The results were substantial, locating some architecturally focused web sites that will lead to other ...
Blend4Web is a plugin for Blender 3D modelling tool that allows exporting models to web formats for viewing in a web browser or integrating into a websites.
It can export in fully self contained HTML file or json format for embedding with a standalone player.
It is frequently used for product visualization and customization, and can be configured to allow ...
123D Catch is a free app that lets you create 3D scans of virtually any object.
Autodesk has a corresponding commercial product called autodesk ImageModeler.
123D is free the site has youtube videos you can see if it fits your needs. I've only seen ...
SketchUp is a great source to visualize some really simple 3d objects and be able to apply some effects like a light source and reflections on the surfaces of objects. SketchUp is free and doesn’t require a license.
Blender should do well.
It has a large community that provides Q/A-support and tutorials for free.
The software itself is free and open source as well.
Blender is a free and open source 3D animation suite. It supports the entirety of the 3D pipeline—modeling, rigging, animation, simulation, rendering, compositing and motion tracking,
I would use Blender, no doubt!
Free, simple, easy.
It's the open source equivalent of Maya, CAD etc. and probably even better than them.
also have a look at google scetch - since you prefer something else
Suggesting these software's without my personal experience but I hope my answers will help you.:)
FreeCAD is a general purpose feature-based, parametric 3D modeler for CAD, MCAD, CAx, CAE and PLM, aimed directly at mechanical engineering and product design but also fits a wider range of uses in engineering, such as architecture or other engineering ...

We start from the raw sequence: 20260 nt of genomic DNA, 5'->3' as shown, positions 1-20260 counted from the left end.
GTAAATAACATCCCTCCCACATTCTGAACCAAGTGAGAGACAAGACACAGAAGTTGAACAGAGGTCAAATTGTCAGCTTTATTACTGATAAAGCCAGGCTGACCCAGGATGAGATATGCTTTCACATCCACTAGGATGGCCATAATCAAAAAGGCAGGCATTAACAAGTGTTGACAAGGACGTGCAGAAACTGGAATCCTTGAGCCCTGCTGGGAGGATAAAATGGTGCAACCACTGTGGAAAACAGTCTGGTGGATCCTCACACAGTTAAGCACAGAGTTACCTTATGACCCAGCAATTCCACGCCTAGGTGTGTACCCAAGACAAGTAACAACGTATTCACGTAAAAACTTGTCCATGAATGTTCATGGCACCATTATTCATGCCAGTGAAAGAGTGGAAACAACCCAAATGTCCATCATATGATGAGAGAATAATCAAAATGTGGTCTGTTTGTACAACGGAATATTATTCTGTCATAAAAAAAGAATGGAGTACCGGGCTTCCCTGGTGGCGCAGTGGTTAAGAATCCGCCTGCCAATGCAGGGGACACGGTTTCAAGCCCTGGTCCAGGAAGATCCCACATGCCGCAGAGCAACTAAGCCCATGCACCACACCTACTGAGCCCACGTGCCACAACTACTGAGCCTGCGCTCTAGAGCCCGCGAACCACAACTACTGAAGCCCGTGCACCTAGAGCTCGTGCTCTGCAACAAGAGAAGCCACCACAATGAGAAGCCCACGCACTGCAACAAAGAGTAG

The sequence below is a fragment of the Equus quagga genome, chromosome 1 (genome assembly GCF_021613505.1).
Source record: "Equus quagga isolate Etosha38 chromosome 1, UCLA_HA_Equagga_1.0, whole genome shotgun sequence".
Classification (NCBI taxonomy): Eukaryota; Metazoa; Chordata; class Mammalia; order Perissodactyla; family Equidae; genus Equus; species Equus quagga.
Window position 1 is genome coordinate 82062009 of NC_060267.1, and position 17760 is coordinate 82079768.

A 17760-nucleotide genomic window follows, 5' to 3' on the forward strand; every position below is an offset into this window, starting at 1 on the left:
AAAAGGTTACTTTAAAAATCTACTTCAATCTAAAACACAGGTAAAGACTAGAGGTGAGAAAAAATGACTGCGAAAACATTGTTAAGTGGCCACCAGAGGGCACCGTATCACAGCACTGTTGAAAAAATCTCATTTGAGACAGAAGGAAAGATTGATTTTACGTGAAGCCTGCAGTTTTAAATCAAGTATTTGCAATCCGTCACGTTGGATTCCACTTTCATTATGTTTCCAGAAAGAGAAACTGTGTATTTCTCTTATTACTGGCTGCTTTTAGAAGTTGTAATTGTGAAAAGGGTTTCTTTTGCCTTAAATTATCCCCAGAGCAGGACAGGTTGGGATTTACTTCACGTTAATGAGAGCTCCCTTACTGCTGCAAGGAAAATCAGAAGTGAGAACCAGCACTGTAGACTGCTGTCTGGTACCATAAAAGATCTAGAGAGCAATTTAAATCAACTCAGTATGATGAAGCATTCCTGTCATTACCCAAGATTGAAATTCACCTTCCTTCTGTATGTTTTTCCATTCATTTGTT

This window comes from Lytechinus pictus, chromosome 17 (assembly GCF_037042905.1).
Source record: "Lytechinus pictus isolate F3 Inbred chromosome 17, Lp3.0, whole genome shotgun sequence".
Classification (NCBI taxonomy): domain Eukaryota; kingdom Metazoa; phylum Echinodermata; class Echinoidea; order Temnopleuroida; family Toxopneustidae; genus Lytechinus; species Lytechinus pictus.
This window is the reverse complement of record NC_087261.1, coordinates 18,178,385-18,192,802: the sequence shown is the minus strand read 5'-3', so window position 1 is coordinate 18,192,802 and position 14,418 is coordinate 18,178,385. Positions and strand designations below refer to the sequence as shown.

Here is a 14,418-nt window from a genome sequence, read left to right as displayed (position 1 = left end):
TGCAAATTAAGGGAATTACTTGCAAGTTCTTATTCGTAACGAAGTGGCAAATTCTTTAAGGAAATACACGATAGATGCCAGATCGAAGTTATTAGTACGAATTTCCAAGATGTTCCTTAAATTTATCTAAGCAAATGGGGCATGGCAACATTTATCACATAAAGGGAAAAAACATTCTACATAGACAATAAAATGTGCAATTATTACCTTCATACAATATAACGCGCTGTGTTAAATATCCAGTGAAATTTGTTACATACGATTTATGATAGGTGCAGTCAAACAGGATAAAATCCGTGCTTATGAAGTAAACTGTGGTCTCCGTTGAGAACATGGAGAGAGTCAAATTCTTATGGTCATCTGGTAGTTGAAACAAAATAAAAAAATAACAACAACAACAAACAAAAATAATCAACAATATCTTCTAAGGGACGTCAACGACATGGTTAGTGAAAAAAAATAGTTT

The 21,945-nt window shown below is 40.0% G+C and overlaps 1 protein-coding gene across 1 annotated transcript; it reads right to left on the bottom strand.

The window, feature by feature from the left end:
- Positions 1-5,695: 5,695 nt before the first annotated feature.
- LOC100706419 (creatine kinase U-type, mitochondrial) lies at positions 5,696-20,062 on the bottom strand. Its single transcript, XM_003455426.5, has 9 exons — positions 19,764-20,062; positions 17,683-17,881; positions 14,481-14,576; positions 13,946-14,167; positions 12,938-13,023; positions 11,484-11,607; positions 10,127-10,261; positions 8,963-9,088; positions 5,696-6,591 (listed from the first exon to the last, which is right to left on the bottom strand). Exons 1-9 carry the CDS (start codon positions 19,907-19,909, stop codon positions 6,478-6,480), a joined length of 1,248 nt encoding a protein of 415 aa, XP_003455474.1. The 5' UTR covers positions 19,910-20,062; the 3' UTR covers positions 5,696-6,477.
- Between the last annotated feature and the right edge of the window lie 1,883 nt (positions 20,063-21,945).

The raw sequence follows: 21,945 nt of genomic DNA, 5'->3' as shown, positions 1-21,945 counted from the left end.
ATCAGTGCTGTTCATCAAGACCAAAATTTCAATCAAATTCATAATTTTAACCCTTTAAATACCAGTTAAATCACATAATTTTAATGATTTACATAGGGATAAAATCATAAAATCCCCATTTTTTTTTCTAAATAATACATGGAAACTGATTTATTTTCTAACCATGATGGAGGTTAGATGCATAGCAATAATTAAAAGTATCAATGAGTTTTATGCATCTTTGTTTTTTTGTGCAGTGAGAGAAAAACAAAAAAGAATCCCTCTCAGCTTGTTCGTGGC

You could almost certainly use ffmpeg to do this by inverting the values used for k1 and k2 the lens correction filter so as to take an undistorted input and produce a fisheye output.
Cross platform – most major platforms are supported
Alternatively you could use OpenCV to do the job.
Yes there is the combination of python programming langage, ipython/jupyter, pandas, scipy and the numerous graphing, plotting & IDE options.
There are numerous books & academic publications dealing with the use of python in the biomedical field.
All of the above are downloadable for free gratis, are open source and are cross platform working well ...
In addition to python & related libraries, I would also recommend to look at
octave, a free analogue of matlab. Unfortunately I have never used that myself (neither matlab) so I cannot comment
R, the statistical language. My impression is that most of the stuff that is done in matlab can very well also be done in R. R has a ton of various libraries, ...
Per your request, the mobile app I referred to is called Essential Anatomy 3 by 3D4Medical.com, LLC.
It’s highly rated (4.3/5.0 on Amazon), inexpensive ($10 US) and provides these features…
New 3D technology via 3D4Medical's latest graphics engine
Over 4,000 highly detailed anatomical structures
Multiple Selection Mode. Hide/Fade/Isolate individual or ...
I would say go for Blender.
There are some great tutorials on how to model a tyre in blender, (as a quick Google will show), but they almost all are about how to do it manually. By all means look at them for tips, I recommend this and this, but if you have 500+ tyres to model photo-realistically then you need to generalise, (or you will be years).